A Model of Designing Online Assignments Based on the Revision of Bloom's Taxonomy

A Model of Designing Online Assignments Based on the Revision of Bloom's Taxonomy

Congwu Tao (Virginia Tech, USA)
Copyright: © 2016 |Pages: 8
DOI: 10.4018/978-1-5225-0347-7.ch011
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Abstract

Online assignments play an important role in online teaching and learning, and the revised Bloom's Taxonomy has been proved to be valuable for real teaching and learning. But few research efforts are put into combining online assignment design with the revised Bloom's Taxonomy. This chapter is to propose a model of designing online assignments based on the revised Bloom's Taxonomy, which can be used as a guide for online instructor to design a comprehensive online assignment with helping the students to master the four types of knowledge–factual knowledge, conceptual knowledge, procedural knowledge and metacognitive knowledge–and at the same time help the students develop the six-stage cognitive process.
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Types Of Online Assignments

An assignments could provide a relative practice of the current lesson, prepare for the upcoming lesson, and extend the students’ thinking on a subject-domain, as well as draw on the students’ creative work for solving some real problems in their lives. But the amount and types of assignments should be designed based on students’ developmental levels, since the shorter and more frequent assignments may be more effective than the longer but fewer assignments (Cooper, 2007). Therefore, providing what types of assignments for students, and when to provide these assignments need to be carefully taken into account.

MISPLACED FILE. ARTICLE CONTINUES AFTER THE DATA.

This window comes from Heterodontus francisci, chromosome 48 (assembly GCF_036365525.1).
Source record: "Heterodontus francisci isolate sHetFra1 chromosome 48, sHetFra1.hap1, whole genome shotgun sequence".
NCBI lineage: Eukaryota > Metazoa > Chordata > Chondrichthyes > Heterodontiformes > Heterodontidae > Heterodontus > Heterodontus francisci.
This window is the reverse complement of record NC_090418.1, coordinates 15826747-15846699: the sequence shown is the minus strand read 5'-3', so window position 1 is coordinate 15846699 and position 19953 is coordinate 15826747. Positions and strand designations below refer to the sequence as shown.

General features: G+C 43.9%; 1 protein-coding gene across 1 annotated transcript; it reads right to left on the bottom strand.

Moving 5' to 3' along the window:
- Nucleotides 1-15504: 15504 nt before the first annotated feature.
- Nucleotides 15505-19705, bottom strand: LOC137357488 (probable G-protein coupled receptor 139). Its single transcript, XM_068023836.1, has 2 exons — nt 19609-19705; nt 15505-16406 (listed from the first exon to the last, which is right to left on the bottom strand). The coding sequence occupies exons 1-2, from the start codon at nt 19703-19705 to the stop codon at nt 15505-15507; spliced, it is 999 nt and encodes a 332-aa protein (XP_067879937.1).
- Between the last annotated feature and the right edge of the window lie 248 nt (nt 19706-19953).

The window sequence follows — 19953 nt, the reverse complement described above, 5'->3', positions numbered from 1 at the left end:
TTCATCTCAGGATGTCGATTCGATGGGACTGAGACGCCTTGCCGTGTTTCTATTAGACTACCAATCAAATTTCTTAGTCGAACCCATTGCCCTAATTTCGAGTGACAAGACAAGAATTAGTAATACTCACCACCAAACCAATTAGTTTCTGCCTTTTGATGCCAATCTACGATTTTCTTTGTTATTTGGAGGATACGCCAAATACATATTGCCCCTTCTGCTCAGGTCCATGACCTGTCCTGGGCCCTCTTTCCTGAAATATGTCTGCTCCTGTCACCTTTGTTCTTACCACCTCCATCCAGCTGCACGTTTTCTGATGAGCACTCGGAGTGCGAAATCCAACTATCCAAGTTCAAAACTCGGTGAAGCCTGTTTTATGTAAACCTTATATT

An online assignments may include one or more formats as follows: 1) single-choice questions; 2) multi-choice questions; 3) true-false questions; 4) matching questions; 5) fill-in-the-blank questions; 6) concept mapping question; 7) short answer questions; 8) essays ; 9) programming or application tasks; 10) design and development tasks; 11) polls; 12) surveys; 13) quizzes; 14) discussion board posts and contributes; 15) blogs; 16) wiki posts; 17) peer-reviewed journal article reviews; 18) literature review of a topic; 19) personal or group project presentations and reports; 20) collaborative writing assignments; 21) paper tasks related to course content; 22) field tasks or case studies related to real life conditions; 23) simulations or role plays; 24) portfolios, and 25) reflection tasks.

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